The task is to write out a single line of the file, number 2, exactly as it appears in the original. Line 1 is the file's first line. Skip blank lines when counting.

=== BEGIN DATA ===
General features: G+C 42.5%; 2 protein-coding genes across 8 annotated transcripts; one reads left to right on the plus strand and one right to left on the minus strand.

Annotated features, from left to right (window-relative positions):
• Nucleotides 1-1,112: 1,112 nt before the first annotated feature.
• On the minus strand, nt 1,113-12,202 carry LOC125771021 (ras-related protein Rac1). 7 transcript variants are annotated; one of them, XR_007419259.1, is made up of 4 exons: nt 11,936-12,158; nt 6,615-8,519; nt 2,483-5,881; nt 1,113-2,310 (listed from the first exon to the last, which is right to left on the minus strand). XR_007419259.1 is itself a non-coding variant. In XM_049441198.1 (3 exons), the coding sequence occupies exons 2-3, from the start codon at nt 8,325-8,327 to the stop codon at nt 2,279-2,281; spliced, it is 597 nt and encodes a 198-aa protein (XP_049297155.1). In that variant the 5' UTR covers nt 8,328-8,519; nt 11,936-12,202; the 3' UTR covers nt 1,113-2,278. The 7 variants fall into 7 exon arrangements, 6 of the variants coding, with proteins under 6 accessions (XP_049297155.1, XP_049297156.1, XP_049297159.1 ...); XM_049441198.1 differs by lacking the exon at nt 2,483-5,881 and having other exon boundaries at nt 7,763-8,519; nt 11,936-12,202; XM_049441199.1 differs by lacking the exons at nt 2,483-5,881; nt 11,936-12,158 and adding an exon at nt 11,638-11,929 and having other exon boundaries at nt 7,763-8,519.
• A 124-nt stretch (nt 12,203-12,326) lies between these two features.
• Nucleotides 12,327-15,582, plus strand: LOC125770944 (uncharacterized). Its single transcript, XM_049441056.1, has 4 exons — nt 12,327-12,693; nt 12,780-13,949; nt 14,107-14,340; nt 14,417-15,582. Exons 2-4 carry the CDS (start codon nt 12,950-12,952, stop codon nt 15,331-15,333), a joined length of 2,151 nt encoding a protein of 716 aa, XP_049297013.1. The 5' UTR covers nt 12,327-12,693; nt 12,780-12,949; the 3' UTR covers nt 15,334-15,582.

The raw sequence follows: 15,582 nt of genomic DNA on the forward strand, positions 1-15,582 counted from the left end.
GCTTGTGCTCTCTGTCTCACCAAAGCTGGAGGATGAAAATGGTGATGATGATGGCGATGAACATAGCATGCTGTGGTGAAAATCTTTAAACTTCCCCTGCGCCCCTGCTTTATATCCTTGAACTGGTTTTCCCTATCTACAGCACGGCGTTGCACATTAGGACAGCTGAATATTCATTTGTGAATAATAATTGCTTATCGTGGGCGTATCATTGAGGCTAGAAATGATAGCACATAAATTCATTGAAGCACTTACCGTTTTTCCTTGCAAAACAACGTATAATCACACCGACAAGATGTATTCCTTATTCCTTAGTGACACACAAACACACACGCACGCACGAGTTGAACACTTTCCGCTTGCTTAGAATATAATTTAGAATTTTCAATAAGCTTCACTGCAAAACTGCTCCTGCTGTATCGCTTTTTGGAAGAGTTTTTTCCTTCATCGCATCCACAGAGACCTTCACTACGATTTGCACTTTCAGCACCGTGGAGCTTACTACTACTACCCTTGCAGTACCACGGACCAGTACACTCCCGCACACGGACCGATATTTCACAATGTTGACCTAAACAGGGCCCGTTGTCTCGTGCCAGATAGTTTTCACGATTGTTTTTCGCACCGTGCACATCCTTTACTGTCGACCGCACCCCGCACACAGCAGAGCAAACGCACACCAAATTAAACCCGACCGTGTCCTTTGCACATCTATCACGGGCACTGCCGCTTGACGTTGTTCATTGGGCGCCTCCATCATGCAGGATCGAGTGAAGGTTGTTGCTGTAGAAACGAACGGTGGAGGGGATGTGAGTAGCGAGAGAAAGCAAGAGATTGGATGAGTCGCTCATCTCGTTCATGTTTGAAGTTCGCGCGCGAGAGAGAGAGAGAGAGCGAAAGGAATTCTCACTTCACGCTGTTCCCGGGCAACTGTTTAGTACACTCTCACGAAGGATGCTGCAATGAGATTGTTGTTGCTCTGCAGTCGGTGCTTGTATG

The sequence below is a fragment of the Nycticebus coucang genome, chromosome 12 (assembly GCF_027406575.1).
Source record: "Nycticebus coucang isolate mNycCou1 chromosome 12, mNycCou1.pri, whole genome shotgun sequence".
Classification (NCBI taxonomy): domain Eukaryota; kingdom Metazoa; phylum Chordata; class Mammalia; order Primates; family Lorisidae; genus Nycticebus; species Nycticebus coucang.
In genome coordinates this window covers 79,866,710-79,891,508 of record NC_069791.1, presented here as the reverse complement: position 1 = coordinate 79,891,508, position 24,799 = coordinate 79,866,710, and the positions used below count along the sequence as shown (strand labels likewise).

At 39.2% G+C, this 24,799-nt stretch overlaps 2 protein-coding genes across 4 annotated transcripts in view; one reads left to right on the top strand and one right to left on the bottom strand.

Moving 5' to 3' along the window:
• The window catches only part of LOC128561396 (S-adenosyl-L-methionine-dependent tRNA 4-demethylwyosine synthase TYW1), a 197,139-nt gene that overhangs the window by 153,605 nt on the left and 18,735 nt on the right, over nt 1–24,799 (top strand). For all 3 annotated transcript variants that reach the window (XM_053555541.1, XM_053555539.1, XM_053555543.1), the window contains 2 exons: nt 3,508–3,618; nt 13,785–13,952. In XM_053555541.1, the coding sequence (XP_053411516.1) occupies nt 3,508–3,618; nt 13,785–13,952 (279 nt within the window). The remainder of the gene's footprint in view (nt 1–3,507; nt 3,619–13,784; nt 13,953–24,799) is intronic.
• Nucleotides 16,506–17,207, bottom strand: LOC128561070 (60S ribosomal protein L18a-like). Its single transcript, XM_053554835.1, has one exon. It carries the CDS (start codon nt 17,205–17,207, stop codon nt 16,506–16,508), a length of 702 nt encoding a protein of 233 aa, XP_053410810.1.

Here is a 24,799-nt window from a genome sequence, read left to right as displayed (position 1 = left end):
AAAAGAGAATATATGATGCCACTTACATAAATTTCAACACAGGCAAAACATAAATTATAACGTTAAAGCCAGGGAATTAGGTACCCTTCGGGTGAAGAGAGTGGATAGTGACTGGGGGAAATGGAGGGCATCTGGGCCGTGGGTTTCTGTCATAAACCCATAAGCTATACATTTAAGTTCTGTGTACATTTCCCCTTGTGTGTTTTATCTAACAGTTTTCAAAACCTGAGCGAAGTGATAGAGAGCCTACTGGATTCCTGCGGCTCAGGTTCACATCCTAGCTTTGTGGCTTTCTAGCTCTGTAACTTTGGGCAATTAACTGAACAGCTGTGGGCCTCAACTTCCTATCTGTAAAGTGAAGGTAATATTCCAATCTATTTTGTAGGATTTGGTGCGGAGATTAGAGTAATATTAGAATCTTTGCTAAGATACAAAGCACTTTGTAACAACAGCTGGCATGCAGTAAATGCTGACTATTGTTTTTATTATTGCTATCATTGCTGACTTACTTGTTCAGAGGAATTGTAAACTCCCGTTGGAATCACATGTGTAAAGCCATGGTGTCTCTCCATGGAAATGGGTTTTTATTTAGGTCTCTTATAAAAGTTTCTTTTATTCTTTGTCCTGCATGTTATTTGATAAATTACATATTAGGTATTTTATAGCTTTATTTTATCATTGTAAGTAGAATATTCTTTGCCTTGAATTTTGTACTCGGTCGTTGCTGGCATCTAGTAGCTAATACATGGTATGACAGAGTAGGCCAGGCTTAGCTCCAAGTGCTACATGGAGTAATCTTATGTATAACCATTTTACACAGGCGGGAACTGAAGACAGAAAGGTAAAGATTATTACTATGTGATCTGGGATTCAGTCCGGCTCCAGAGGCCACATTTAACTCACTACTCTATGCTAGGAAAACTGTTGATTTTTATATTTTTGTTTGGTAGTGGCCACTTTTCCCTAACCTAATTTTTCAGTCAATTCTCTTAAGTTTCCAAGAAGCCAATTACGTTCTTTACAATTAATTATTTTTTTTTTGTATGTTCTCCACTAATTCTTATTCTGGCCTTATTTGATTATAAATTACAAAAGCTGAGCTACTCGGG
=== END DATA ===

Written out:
Annotated features, from left to right (window-relative positions):